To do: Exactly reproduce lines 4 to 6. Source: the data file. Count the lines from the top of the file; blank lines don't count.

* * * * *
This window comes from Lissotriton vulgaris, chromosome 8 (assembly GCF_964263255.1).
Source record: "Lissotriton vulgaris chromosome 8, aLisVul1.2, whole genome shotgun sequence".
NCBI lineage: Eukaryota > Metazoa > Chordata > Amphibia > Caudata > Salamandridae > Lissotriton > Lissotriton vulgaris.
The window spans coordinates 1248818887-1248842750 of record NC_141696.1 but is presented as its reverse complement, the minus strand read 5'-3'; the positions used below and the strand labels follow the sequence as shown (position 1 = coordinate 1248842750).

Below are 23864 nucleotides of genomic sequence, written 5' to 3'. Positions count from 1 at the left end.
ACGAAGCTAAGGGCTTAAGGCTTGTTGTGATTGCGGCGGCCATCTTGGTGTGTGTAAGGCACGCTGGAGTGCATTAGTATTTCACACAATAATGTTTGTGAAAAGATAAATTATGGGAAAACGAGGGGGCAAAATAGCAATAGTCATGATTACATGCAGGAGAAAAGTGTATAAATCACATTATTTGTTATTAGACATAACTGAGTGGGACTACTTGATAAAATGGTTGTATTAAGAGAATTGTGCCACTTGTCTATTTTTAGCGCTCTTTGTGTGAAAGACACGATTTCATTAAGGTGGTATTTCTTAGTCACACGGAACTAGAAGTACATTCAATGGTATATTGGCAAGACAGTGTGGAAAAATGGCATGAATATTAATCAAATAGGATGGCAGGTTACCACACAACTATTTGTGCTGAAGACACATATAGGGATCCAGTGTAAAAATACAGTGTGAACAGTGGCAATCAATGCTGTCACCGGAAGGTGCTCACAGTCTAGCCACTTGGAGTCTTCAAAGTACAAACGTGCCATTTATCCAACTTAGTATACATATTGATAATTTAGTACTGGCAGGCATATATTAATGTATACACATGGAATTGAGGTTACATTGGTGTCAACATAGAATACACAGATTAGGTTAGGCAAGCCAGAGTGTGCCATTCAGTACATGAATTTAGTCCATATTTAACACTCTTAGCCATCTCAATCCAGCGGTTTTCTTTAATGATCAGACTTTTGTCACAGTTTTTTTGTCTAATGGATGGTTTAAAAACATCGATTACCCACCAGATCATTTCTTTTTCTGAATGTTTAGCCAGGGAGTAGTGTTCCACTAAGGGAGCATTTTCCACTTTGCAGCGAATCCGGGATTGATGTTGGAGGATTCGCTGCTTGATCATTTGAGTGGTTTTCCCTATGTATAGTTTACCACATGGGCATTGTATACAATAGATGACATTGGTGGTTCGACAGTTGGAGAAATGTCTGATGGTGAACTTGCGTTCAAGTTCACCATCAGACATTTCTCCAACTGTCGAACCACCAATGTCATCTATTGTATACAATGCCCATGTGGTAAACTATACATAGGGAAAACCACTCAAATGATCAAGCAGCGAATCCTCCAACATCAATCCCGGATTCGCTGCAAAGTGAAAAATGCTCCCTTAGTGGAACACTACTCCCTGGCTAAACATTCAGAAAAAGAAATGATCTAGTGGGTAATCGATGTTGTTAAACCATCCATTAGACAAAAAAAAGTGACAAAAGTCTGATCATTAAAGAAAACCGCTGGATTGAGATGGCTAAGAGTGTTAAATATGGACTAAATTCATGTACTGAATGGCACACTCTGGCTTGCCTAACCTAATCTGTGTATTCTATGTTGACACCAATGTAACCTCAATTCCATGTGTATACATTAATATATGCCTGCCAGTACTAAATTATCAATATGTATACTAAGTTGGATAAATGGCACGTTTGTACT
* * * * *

The window spans coordinates 1248818887-1248842750 of record NC_141696.1 but is presented as its reverse complement, the minus strand read 5'-3'; the positions used below and the strand labels follow the sequence as shown (position 1 = coordinate 1248842750).

Below are 23864 nucleotides of genomic sequence, written 5' to 3'. Positions count from 1 at the left end.
ACGAAGCTAAGGGCTTAAGGCTTGTTGTGATTGCGGCGGCCATCTTGGTGTGTGTAAGGCACGCTGGAGTGCATTAGTATTTCACACAATAATGTTTGTGAAAAGATAAATTATGGGAAAACGAGGGGGCAAAATAGCAATAGTCATGATTACATGCAGGAGAAAAGTGTATAAATCACATTATTTGTTATTAGACATAACTGAGTGGGACTACTTGATAAAATGGTTGTATTAAGAGAATTGTGCCACTTGTCTATTTTTAGCGCTCTTTGTGTGAAAGACACGATTTCATTAAGGTGGTATTTCTTAGTCACACGGAACTAGAAGTACATTCAATGGTATATTGGCAAGACAGTGTGGAAAAATGGCATGAATATTAATCAAATAGGATGGCAGGTTACCACACAACTATTTGTGCTGAAGACACATATAGGGATCCAGTGTAAAAATACAGTGTGAACAGTGGCAATCAATGCTGTCACCGGAAGGTGCTCACAGTCTAGCCACTTGGAGTCTTCAAAGTACAAACGTGCCATTTATCCAACTTAGTATACATATTGATAATTTAGTACTGGCAGGCATATATTAATGTATACACATGGAATTGAGGTTACATTGGTGTCAACATAGAATACACAGATTAGGTTAGGCAAGCCAGAGTGTGCCATTCAGTACATGAATTTAGTCCATATTTAACACTCTTAGCCATCTCAATCCAGCGGTTTTCTTTAATGATCAGACTTTTGTCACAGTTTTTTTGTCTAATGGATGGTTTAAAAACATCGATTACCCACCAGATCATTTCTTTTTCTGAATGTTTAGCCAGGGAGTAGTGTTCCACTAAGGGAGCATTTTCCACTTTGCAGCGAATCCGGGATTGATGTTGGAGGATTCGCTGCTTGATCATTTGAGTGGTTTTCCCTATGTATAGTTTACCACATGGGCATTGTATACAATAGATGACATTGGTGGTTCGACAGTTGGAGAAATGTCTGATGGTGAACTTGCGTTCAAGTTCACCATCAGACATTTCTCCAACTGTCGAACCACCAATGTCATCTATTGTATACAATGCCCATGTGGTAAACTATACATAGGGAAAACCACTCAAATGATCAAGCAGCGAATCCTCCAACATCAATCCCGGATTCGCTGCAAAGTGAAAAATGCTCCCTTAGTGGAACACTACTCCCTGGCTAAACATTCAGAAAAAGAAATGATCTAGTGGGTAATCGATGTTGTTAAACCATCCATTAGACAAAAAAAAGTGACAAAAGTCTGATCATTAAAGAAAACCGCTGGATTGAGATGGCTAAGAGTGTTAAATATGGACTAAATTCATGTACTGAATGGCACACTCTGGCTTGCCTAACCTAATCTGTGTATTCTATGTTGACACCAATGTAACCTCAATTCCATGTGTATACATTAATATATGCCTGCCAGTACTAAATTATCAATATGTATACTAAGTTGGATAAATGGCACGTTTGTACT